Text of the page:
Carver County government officials have posted tips on government websites, offered brochures at city halls and educational programs on local cable TV, all to combat a growing source of public discontent: Roundabouts.

Two of the European-style traffic-control circles were recently installed along Hwy. 7 near Mayer and Watertown as part of a 22-mile, $13 million resurfacing project.

They quickly drew the ire of motorists who have flooded city halls with calls, posted complaints on the Internet and written letters to the editor in hometown newspapers about the confusion caused by the traffic circles.

"We have gotten a lot of comments, some to the good, some to the bad," said project engineer Kelly Brunkhorst of the Minnesota Department of Transportation.

Some callers have complained to city administrators that the roundabouts are too dark or poorly marked. Others have said they are too small to handle large trucks.

Others have objected to placing the roundabouts on a busy state highway where motorists are accustomed to traveling at speeds of 55 miles per hour. The roundabouts require that they slow to as low as 5 miles per hour as they enter the circles.

"They are obviously out of place there," said Todd Ruppert, a Minnetonka man who travels that stretch of road on a regular basis to visit relatives. "This was a test case that went bad."

Just last month, shortly after the second roundabout was completed, the driver of a cattle truck missed signals warning about the new traffic pattern at Hwys. 7 and 25 near Mayer and rolled his truck. Although he was not injured, six of the animals in his trailer were killed.

"You are going to see a lot more of that," Ruppert predicted Wednesday. "It is only a matter of time before there are deadly consequences."

A growing trend

The roundabouts, borrowed from Europe, have become increasingly popular in Minnesota. Ten years ago, there were no roundabouts in the state, and now there are almost 100, according to MnDOT.

Among the most recent are those on Hwy. 7 at its intersections with Hwy. 25 and with County Road 10. They are among about 10 that have been installed on state highways.

MnDOT said the two intersections have long histories of accidents and fatalities, making them prime candidates for roundabouts, which traffic engineers agree greatly reduce accidents and, more importantly, fatalities.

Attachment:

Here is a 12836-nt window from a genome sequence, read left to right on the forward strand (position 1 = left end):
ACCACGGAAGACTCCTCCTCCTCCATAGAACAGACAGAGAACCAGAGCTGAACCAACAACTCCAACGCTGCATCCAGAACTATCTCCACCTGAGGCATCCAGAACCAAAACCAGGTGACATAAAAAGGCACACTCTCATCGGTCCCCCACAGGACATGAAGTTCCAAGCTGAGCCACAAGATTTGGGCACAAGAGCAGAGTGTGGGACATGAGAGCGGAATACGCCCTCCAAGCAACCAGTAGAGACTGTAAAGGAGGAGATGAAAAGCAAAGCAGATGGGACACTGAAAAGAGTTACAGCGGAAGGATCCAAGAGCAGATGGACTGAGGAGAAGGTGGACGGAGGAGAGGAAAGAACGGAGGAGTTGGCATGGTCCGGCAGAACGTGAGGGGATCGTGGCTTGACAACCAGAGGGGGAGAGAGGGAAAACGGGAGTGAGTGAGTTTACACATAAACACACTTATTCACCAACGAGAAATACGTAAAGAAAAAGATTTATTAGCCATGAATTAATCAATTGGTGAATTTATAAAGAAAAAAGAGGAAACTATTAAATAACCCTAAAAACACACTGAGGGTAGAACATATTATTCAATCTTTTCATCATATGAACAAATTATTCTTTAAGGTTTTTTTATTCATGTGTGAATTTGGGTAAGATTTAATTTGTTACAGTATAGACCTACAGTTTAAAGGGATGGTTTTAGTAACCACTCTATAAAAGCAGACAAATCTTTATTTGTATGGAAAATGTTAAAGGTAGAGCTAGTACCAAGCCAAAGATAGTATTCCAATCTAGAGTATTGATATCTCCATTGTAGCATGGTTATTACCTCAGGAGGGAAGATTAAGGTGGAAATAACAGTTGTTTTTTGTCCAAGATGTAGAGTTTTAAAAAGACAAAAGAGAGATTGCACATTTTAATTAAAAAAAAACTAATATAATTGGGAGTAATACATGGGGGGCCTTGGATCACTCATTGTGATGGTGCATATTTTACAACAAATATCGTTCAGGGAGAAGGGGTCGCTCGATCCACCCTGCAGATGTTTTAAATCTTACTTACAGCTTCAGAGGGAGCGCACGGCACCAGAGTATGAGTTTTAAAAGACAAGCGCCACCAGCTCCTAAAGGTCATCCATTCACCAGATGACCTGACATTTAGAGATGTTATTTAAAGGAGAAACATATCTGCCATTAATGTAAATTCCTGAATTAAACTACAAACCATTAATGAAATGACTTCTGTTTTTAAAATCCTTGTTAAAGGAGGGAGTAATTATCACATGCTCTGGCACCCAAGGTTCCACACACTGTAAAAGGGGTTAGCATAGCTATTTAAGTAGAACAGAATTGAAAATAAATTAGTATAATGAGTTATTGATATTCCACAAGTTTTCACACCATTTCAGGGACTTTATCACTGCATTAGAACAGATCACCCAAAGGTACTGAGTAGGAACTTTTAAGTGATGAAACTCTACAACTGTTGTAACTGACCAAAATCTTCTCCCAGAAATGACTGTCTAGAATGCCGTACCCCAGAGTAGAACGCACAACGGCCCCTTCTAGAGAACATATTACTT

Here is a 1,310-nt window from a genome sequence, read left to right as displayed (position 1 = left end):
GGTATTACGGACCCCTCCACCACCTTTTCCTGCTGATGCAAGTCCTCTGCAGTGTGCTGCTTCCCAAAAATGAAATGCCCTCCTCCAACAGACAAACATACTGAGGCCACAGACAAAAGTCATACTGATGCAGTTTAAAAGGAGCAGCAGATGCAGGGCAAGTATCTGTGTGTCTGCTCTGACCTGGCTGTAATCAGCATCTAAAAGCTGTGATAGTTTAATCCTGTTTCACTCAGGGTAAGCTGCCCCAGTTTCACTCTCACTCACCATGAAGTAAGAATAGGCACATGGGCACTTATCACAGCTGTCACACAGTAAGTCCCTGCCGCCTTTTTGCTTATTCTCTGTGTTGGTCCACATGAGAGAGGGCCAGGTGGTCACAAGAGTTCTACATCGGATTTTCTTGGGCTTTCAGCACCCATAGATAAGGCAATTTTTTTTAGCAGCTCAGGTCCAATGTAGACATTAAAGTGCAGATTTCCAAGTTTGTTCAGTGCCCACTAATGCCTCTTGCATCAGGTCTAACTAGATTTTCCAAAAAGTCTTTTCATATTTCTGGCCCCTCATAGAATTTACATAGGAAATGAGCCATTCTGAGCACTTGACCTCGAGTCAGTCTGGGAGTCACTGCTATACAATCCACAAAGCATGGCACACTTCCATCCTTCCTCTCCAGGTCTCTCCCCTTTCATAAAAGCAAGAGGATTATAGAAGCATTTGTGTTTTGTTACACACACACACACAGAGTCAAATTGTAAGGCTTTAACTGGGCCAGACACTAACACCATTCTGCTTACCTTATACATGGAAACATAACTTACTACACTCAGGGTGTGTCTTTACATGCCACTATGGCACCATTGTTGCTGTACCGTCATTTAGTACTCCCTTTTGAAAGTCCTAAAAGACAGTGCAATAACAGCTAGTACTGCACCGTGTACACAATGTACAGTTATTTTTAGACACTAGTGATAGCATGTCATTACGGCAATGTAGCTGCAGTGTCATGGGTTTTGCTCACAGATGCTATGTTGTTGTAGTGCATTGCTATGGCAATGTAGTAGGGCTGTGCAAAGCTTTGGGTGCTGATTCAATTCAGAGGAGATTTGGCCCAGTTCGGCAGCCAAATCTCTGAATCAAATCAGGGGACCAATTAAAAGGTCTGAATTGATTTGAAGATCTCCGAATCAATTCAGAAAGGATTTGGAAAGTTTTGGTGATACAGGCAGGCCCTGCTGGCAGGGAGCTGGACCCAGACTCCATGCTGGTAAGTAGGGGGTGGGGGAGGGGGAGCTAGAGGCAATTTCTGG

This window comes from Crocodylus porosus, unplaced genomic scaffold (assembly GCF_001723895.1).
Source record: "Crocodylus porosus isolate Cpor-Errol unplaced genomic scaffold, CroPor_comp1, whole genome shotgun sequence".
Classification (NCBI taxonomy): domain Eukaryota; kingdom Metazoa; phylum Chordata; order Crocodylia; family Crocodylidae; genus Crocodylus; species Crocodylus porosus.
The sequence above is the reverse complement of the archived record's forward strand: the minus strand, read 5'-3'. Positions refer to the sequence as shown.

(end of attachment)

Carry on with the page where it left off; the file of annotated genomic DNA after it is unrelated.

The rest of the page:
The Insurance Institute for Highway Safety a decade ago studied dozens of intersections around the country that had been converted to roundabouts in the early to mid-1990s. The group found that accidents were reduced by about 40 percent, injury accidents declined 75 percent, and deadly accidents dropped by 90 percent.

But traffic engineers also are aware that there is a learning curve involved in driving through roundabouts, especially when they first appear in an area.

Frank Ryan, a Richfield resident, said he can see how roundabouts might help traffic flow. But he also sees problems as traffic gets backed up because of vehicles slowing to enter a roundabout. Then there is the issue of people not yielding to traffic already in the roundabout.

"I've nearly had accidents several times when drivers have failed to yield, and they have seemed honestly puzzled as to why I did not stop for them," he said. "Both of these problems become more severe in icy conditions."

To reduce that learning curve, city agencies and MnDOT have issued a list of driving tips for roundabouts. Municipalities and traffic departments also are spending considerable time on notices and signs for roundabouts.

But there are indications this might not be working yet, judging by a recent online poll run by the Minnesota Autosports Club, which asked visitors if training is needed for roundabouts. Sixty percent of those responding said yes.

"They don't come with instructions," Ruppert said. "People don't know how to use them. We're talking rural Minnesota here, not downtown Paris."

Heron Marquez Estrada • 612-673-4280